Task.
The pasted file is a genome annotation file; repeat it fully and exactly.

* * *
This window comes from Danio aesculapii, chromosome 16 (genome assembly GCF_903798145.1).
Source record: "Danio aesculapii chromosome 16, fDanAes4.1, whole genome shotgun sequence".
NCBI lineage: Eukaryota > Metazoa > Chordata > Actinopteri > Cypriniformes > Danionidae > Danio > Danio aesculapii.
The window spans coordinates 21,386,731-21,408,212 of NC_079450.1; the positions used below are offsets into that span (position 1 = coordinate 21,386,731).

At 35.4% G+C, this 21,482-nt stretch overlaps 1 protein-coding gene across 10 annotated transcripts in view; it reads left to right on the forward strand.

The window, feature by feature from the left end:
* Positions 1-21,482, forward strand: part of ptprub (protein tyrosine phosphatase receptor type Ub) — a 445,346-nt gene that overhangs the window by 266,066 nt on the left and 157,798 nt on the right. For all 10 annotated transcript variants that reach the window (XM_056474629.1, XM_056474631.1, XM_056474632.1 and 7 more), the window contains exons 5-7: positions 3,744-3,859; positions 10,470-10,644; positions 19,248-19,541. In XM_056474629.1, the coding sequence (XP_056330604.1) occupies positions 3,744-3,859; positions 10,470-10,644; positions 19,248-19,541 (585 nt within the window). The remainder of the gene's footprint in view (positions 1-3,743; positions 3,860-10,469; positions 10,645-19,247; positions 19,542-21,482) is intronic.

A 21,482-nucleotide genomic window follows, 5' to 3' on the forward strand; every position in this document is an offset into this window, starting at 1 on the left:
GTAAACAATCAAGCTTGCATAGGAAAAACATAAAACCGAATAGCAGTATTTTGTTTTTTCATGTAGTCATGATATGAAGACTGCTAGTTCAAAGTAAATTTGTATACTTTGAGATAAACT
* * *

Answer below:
This window comes from Danio aesculapii, chromosome 16 (genome assembly GCF_903798145.1).
Source record: "Danio aesculapii chromosome 16, fDanAes4.1, whole genome shotgun sequence".
NCBI lineage: Eukaryota > Metazoa > Chordata > Actinopteri > Cypriniformes > Danionidae > Danio > Danio aesculapii.
The window spans coordinates 21,386,731-21,408,212 of NC_079450.1; the positions used below are offsets into that span (position 1 = coordinate 21,386,731).

At 35.4% G+C, this 21,482-nt stretch overlaps 1 protein-coding gene across 10 annotated transcripts in view; it reads left to right on the forward strand.

The window, feature by feature from the left end:
* Positions 1-21,482, forward strand: part of ptprub (protein tyrosine phosphatase receptor type Ub) — a 445,346-nt gene that overhangs the window by 266,066 nt on the left and 157,798 nt on the right. For all 10 annotated transcript variants that reach the window (XM_056474629.1, XM_056474631.1, XM_056474632.1 and 7 more), the window contains exons 5-7: positions 3,744-3,859; positions 10,470-10,644; positions 19,248-19,541. In XM_056474629.1, the coding sequence (XP_056330604.1) occupies positions 3,744-3,859; positions 10,470-10,644; positions 19,248-19,541 (585 nt within the window). The remainder of the gene's footprint in view (positions 1-3,743; positions 3,860-10,469; positions 10,645-19,247; positions 19,542-21,482) is intronic.

A 21,482-nucleotide genomic window follows, 5' to 3' on the forward strand; every position in this document is an offset into this window, starting at 1 on the left:
GTAAACAATCAAGCTTGCATAGGAAAAACATAAAACCGAATAGCAGTATTTTGTTTTTTCATGTAGTCATGATATGAAGACTGCTAGTTCAAAGTAAATTTGTATACTTTGAGATAAACT